The longer I live, the more people I know, the more classes I teach and students I work with, the more clearly I see how the real "birther" problem of America is how this country was founded in racial hostility, economic exploitation and bitter injustice, a nightmarish and haunted legacy from the extermination to the enslavement to the continuing disadvantaging and disrespecting of non-white people, and the more this sickens, saddens and angers me. This is the "original sin" of American life, and it never goes away. It affects all of us who breathe the air and walk the streets and make our homes in America.

And to turn to my own chosen spiritual home in the evolving religious framework of contemporary Paganism, I see how this haunted legacy poisons modern American Paganism too. The recent controversy over statements made by the new leaders of the AFA, the Ásatrú Folk Assembly, that suggest a desire to perpetuate Ásatrú/Heathenry/Norse Paganism for the sake of "our beautiful white children" is repugnant but unsurprising, as this has always been one of the threads women into contemporary Norse Paganism, especially, though not exclusively, in America. As I see it, the desire of these people to employ Norse spirituality in the service of creating a lovely all-white world for their darling pure-gene children is just the old racist American story all over again, if one that is charmingly decorated with runes and eddas.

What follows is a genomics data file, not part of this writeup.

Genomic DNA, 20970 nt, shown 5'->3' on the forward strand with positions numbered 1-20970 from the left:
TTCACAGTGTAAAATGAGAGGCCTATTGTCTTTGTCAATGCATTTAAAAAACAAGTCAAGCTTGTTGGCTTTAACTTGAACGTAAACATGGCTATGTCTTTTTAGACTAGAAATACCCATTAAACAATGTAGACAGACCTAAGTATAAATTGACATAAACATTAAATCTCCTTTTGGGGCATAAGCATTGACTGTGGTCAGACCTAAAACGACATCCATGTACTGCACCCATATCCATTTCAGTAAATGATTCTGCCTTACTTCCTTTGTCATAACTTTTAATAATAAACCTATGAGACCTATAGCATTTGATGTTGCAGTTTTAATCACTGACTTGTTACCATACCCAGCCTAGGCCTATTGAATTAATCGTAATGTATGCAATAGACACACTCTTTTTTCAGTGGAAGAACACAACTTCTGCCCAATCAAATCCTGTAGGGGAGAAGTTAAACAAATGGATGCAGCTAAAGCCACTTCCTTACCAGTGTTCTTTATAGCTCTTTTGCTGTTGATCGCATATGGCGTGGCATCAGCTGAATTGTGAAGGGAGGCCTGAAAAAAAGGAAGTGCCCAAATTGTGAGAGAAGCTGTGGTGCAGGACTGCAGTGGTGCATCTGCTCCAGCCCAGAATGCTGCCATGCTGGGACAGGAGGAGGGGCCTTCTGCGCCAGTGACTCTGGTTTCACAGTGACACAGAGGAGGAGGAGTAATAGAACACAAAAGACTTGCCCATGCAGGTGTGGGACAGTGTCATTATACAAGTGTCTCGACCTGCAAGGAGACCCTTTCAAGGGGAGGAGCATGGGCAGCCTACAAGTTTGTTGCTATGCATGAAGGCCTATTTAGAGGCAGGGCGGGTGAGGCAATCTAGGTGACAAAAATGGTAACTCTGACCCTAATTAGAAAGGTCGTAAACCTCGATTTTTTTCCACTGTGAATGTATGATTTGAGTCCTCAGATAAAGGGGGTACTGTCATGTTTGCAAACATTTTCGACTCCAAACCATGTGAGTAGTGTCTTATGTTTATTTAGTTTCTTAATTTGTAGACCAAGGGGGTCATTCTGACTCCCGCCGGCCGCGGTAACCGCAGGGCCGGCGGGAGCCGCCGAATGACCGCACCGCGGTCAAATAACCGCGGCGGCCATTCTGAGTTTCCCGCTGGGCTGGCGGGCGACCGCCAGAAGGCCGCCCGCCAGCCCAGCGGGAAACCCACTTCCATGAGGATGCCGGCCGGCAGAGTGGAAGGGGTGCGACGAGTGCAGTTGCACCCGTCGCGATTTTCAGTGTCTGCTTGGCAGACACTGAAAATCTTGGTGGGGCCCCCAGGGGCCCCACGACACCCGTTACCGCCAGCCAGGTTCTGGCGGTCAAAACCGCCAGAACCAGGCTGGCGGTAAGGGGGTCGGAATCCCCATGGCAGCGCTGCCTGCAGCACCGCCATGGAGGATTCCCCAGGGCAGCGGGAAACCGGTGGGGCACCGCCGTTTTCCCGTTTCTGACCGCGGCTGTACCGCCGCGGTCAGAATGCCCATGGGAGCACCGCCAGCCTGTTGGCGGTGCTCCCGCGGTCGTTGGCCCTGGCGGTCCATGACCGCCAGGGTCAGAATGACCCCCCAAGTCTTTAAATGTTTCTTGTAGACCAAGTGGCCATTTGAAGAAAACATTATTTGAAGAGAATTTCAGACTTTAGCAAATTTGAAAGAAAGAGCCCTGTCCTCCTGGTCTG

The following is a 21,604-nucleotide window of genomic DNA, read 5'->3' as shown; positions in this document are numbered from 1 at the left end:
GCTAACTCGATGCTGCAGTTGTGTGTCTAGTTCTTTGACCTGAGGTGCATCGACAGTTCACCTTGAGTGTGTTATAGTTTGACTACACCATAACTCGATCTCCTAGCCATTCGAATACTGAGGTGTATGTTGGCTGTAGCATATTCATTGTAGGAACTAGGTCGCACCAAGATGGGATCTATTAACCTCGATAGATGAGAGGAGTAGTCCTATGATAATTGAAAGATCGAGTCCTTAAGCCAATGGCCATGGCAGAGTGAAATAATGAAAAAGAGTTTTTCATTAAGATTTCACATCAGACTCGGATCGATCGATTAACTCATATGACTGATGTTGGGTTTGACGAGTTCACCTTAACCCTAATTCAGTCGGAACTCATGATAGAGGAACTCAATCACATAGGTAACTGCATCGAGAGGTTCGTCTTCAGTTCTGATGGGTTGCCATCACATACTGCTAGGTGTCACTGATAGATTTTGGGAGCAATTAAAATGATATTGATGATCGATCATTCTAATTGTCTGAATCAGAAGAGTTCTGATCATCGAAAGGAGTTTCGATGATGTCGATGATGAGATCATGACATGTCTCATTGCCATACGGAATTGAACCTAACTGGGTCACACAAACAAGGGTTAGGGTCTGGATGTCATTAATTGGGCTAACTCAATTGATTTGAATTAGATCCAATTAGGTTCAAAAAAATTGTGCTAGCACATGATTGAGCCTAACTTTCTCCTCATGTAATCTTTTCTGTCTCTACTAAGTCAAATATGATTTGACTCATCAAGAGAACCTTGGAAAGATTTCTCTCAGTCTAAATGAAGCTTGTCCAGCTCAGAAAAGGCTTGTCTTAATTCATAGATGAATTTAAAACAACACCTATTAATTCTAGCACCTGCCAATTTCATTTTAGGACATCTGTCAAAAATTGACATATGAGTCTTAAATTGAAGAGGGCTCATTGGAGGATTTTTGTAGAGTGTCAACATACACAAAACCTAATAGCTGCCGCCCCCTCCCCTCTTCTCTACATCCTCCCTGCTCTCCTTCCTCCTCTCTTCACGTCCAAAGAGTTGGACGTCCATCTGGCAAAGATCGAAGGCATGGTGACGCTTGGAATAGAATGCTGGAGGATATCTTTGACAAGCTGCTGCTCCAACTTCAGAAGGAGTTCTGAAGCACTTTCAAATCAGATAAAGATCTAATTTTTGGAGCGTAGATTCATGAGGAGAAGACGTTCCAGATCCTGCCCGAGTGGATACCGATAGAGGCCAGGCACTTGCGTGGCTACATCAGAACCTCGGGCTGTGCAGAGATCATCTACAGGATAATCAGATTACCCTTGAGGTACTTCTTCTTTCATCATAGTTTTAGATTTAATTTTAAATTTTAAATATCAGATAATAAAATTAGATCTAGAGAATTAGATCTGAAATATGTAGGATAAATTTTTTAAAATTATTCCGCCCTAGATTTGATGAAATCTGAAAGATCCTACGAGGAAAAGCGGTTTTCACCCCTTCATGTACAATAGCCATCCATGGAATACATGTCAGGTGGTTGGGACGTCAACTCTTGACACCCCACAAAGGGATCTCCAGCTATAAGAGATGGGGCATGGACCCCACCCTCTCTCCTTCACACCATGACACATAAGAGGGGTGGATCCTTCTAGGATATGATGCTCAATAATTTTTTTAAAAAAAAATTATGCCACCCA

I do believe that there are well-meaning, generally kind-hearted people who are not deeply or overtly racist who fall into this unawares, not realizing that lore is being used as a lure for the unwary, to gradually indoctrinate them with a racist view of the world. A deeper understanding of American history, including its ugly chapters of racial injustice and brutalized and terrorized populations, would serve them well, as would a visit to the cinema to see "Southside With You."

Hopefully, over time, as they explore more deeply and gain greater experience, at least some who have been lured into more racist forms of Heathenry will come to see that Yggdrasil, that mythical Ash tree that links together different worlds in Norse mythology, is the WORLD tree, not the WHITE tree! Hopefully, they will come to understand that just as the mythology envisions different "races" or types of beings living together in one interlinked universe, interacting and intermingling, combining and creating, so too can we humans of different ethnic hues and backgrounds, and that together, we can breathe new energy into originally Norse-based traditions to make them more vibrant and beautiful than ever.